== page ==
[E-voting] UK govt circular mentions open-source e-voting

Craig Burton caburt at alphalink.com.au
Thu Jul 21 06:43:50 IST 2005


Catherine,

An incident where someone was able to contribute code to the Linux 
kernel which had a very subtle Trojan in it is a good example of how at 
least one OSS acceptance methodology is quite robust.  That is, even 
though it looks like another hack (a root kit) allowed the contribution 
of malware in the first place, the use of a proper source control system 
overseen by a number of people caught this hack in a very short time.  
It is my opinion that the loose association among contributors to this 
and other OSS projects has resulted in hardened acceptance mechanisms 
being more common.   In contrast, I have seen weaker controls and weaker 
process over access to source codes within private companies where I 
have worked.   The strength of the acceptance system is possibly assumed 
to be perimeter security, or that all insiders are trustworthy.

The media painted the attempted Linux hack as a bad thing, in fact it is 
a good thing.
http://www.apcmag.com/apc/v3.nsf/0/06F992F180384F75CA256E12000087DD

An evoting application could be an open source development in my 
opinion, with contributions from untrusted sources, if the acceptance 
and code control mechanisms are good enough.  If the software was then 
code-audited, compiled and signed by some testing lab this would be 
better.  But being able to check the signature on the running code would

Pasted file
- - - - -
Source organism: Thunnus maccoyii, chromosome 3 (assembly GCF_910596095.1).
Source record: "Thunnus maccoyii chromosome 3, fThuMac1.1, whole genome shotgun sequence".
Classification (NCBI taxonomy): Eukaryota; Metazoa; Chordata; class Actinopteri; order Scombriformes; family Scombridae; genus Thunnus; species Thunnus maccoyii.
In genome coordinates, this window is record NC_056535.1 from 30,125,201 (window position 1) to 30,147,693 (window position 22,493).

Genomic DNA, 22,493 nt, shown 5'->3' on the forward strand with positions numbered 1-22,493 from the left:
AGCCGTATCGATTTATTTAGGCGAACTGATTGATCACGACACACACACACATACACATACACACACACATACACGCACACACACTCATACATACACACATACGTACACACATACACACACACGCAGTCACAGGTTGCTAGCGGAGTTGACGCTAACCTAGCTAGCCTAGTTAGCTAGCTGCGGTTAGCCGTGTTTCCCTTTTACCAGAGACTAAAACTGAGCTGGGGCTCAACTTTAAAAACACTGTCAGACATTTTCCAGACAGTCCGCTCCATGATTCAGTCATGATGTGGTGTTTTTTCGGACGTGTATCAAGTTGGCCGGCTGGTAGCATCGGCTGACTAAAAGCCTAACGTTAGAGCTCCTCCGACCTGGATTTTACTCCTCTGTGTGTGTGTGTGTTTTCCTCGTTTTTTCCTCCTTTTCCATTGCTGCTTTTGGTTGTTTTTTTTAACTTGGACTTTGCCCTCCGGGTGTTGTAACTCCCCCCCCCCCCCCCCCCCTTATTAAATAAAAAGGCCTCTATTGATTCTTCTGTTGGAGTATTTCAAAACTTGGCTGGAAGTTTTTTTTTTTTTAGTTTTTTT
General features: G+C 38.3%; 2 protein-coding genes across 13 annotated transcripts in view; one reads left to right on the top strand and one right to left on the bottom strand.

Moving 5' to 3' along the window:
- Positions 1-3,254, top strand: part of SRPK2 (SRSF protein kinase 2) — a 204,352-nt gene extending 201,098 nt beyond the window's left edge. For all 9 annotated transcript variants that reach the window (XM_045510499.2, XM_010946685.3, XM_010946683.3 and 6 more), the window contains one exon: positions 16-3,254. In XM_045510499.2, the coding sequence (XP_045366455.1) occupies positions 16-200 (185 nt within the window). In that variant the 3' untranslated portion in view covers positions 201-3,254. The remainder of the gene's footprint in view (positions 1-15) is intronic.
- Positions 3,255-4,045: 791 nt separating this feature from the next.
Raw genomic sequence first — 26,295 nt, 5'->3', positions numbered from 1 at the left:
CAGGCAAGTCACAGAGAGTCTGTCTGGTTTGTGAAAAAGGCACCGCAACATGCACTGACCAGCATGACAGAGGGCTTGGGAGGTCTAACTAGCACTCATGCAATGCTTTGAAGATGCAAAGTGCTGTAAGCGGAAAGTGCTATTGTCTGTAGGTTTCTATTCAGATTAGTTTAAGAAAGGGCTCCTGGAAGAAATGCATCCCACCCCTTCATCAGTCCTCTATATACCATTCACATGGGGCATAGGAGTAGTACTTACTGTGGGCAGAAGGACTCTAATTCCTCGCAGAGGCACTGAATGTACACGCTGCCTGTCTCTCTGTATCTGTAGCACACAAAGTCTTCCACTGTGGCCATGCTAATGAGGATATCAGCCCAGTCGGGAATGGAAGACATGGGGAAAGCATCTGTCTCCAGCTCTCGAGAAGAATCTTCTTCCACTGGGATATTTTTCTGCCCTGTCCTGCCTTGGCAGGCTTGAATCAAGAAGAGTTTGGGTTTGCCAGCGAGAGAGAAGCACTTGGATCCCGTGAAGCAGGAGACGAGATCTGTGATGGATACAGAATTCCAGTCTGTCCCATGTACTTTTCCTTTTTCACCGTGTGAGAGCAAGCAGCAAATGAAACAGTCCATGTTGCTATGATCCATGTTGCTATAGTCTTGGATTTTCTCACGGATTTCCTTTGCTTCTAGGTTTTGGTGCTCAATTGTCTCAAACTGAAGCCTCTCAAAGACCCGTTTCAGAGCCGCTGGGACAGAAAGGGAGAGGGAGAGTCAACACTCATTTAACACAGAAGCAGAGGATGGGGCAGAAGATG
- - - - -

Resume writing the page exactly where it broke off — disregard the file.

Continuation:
require a trusted supervising application or trusted device and probably 
network to a common trust party hosting a verification and revocation 
service.  At least the openness of the development might attract 
computer science classes of students to pick through the code.

Best,
Craig

cansbro at eircom.net wrote:

>Aidan,
>
>I hope that some folks over there realise that open source is NOT an answer
>to avoiding election fraud.  
>
>There are too many points of vulnerability.  Virtually impossible to ever
>prove that what was run on a machine was only what was tested/approved. 
>Too easy to manipulate (e.g. put in a trojan that does its business then
>removes all trace of itself).  No chance that every voting machine and
>every piece of software will underdo forensic testing to prove that all was
>well.  No chance that fraudulent results could be counted on to be
>obviously fraudulent--in fact, fraud is more likely to avoid drawing
>attention to itself.
>
>I sure hope they wake up over there.  There's problems with a group in the
>USA trying to promote open source as a solution.  They are ignoring the
>horrendous problems revealed by recent security tests that show the
>machines were designed in a way to facilitate hacking through various
>modalities.  (see blackboxvoting.org for details)
>
>Catherine
>
>Original Message:
>-----------------
>From:  A.J.Delaney at brighton.ac.uk
>Date: Wed, 20 Jul 2005 16:22:00 +0100
>To: e-voting at lists.stdlib.net
>Subject: [E-voting] UK govt circular mentions open-source e-voting
>
>
>Hey all,
>We're not an open-source group, yada yada, however this may be of
>interest to some
>" E-voting: with the transition to e-voting, political parties
> or the public might wish to inspect any software used in
> the process to counter electoral fraud or vote-rigging.
> Some say that OSS is one possible way of doing this
> because the source-code is freely available to anyone
> wishing to scrutinise it."
>from 
>http://www.parliament.uk/documents/upload/POSTpn242.pdf
>
>  
>



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